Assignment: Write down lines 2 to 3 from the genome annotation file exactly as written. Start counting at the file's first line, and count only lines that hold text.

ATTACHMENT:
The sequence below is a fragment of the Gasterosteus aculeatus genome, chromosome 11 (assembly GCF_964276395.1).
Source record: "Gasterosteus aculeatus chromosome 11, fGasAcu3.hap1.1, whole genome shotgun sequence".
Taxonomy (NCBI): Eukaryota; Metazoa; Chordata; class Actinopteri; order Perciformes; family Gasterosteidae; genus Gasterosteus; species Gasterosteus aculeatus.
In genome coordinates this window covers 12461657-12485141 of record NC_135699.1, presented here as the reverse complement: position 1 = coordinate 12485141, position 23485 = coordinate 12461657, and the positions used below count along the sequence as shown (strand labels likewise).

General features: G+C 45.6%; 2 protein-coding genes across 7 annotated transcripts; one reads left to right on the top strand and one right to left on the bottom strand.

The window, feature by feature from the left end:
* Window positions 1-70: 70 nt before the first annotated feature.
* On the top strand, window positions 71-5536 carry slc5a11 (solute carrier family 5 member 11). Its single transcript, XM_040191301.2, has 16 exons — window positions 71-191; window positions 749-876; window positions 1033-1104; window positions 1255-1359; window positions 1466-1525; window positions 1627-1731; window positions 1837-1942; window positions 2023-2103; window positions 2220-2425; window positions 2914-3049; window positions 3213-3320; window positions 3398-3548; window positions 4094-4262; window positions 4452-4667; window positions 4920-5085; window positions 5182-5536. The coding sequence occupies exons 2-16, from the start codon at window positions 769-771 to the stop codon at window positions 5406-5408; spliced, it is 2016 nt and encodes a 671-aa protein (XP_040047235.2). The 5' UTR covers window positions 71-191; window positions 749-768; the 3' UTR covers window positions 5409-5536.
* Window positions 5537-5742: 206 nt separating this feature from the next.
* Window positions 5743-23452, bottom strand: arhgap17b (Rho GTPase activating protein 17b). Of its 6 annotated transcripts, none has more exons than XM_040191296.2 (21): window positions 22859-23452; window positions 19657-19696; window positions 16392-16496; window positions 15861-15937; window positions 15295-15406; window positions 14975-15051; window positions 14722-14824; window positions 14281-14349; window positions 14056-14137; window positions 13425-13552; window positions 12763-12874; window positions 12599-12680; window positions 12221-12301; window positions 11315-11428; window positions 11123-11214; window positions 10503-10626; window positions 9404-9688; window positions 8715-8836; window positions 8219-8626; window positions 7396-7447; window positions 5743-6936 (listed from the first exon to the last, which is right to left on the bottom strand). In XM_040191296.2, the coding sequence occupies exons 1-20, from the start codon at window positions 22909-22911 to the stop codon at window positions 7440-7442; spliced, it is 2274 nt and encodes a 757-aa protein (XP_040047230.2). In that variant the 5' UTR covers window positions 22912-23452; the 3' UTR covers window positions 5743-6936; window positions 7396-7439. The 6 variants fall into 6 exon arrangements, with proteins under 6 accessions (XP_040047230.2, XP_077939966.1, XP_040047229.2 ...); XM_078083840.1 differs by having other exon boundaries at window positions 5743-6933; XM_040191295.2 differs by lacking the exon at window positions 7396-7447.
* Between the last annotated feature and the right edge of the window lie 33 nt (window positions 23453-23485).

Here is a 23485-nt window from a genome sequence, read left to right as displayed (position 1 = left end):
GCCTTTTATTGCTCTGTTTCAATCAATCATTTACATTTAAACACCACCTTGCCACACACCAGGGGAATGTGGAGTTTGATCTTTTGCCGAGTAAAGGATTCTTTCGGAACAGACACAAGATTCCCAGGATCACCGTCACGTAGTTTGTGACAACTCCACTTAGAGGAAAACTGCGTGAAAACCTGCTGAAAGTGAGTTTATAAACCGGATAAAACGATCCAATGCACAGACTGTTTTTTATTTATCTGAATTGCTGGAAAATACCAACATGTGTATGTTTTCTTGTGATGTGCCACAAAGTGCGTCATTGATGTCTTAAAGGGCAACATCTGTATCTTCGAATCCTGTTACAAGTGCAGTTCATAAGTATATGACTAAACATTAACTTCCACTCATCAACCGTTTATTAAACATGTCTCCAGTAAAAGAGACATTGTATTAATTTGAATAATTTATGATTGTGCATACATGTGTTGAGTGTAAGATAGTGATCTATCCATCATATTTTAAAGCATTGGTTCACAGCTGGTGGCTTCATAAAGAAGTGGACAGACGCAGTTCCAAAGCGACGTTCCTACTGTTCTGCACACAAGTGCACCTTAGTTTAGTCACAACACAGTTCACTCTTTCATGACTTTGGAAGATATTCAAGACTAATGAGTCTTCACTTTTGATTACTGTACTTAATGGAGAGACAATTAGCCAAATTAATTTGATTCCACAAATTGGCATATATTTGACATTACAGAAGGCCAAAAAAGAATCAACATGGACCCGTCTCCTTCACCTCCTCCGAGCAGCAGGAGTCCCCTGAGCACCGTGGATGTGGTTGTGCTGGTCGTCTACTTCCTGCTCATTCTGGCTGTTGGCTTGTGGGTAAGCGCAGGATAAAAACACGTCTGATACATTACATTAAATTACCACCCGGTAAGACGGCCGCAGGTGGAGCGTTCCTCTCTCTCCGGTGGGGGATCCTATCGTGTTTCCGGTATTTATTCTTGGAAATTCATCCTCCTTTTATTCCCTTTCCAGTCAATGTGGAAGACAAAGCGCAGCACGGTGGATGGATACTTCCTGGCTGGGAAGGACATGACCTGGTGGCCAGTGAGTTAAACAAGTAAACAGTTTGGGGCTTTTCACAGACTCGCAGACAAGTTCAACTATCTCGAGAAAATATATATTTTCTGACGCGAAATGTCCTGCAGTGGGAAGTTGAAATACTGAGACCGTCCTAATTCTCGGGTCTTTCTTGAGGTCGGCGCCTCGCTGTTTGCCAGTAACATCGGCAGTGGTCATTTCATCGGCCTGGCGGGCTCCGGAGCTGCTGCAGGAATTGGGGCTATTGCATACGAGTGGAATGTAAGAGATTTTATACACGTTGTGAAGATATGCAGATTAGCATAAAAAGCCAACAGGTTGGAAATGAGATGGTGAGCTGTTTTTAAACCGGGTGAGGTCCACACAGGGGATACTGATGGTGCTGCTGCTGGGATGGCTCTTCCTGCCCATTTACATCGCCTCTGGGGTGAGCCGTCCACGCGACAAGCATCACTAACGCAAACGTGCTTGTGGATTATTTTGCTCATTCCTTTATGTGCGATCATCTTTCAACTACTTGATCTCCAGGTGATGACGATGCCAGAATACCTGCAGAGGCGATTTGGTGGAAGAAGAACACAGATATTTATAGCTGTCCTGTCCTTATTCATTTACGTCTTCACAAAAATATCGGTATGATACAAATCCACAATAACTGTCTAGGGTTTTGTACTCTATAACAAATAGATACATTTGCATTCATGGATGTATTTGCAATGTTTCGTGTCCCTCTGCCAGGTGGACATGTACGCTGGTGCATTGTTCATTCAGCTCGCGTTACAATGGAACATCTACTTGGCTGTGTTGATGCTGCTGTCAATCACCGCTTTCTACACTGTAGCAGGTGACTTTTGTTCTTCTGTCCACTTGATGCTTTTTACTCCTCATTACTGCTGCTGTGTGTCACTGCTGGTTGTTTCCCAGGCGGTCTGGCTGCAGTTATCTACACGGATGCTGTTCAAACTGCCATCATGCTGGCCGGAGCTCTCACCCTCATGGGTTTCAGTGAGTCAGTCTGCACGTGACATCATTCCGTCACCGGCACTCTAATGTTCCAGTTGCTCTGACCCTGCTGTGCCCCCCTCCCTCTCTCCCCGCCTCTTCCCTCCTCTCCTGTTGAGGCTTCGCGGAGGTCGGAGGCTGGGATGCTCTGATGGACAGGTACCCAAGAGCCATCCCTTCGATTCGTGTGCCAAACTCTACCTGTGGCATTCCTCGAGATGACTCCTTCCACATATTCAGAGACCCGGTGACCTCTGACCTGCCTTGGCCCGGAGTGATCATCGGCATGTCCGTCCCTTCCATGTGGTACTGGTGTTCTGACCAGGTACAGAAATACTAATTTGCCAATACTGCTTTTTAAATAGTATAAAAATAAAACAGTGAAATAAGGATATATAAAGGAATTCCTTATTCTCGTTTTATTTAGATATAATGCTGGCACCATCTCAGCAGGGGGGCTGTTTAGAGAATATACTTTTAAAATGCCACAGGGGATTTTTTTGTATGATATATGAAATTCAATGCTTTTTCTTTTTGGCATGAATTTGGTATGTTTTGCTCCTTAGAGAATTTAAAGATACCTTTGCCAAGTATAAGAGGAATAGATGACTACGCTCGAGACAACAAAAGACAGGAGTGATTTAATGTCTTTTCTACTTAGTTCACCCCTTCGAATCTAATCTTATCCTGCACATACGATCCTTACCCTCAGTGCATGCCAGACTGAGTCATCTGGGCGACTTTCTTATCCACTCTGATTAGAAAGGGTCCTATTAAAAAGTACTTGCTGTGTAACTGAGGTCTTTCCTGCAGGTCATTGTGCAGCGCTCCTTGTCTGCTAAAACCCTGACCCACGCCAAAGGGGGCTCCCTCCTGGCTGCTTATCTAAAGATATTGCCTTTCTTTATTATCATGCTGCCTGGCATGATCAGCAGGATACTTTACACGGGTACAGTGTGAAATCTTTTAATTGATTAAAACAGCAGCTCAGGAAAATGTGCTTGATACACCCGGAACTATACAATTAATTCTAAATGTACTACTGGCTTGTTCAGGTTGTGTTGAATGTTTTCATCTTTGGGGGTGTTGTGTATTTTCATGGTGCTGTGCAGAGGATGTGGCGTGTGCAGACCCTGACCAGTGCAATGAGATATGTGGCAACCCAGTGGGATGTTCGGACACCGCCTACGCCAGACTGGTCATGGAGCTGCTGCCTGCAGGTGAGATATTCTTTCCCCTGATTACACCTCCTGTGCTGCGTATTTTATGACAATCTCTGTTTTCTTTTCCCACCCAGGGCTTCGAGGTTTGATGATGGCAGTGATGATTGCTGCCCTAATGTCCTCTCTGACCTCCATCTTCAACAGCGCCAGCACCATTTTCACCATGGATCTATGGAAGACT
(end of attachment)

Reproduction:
Source record: "Gasterosteus aculeatus chromosome 11, fGasAcu3.hap1.1, whole genome shotgun sequence".
Taxonomy (NCBI): Eukaryota; Metazoa; Chordata; class Actinopteri; order Perciformes; family Gasterosteidae; genus Gasterosteus; species Gasterosteus aculeatus.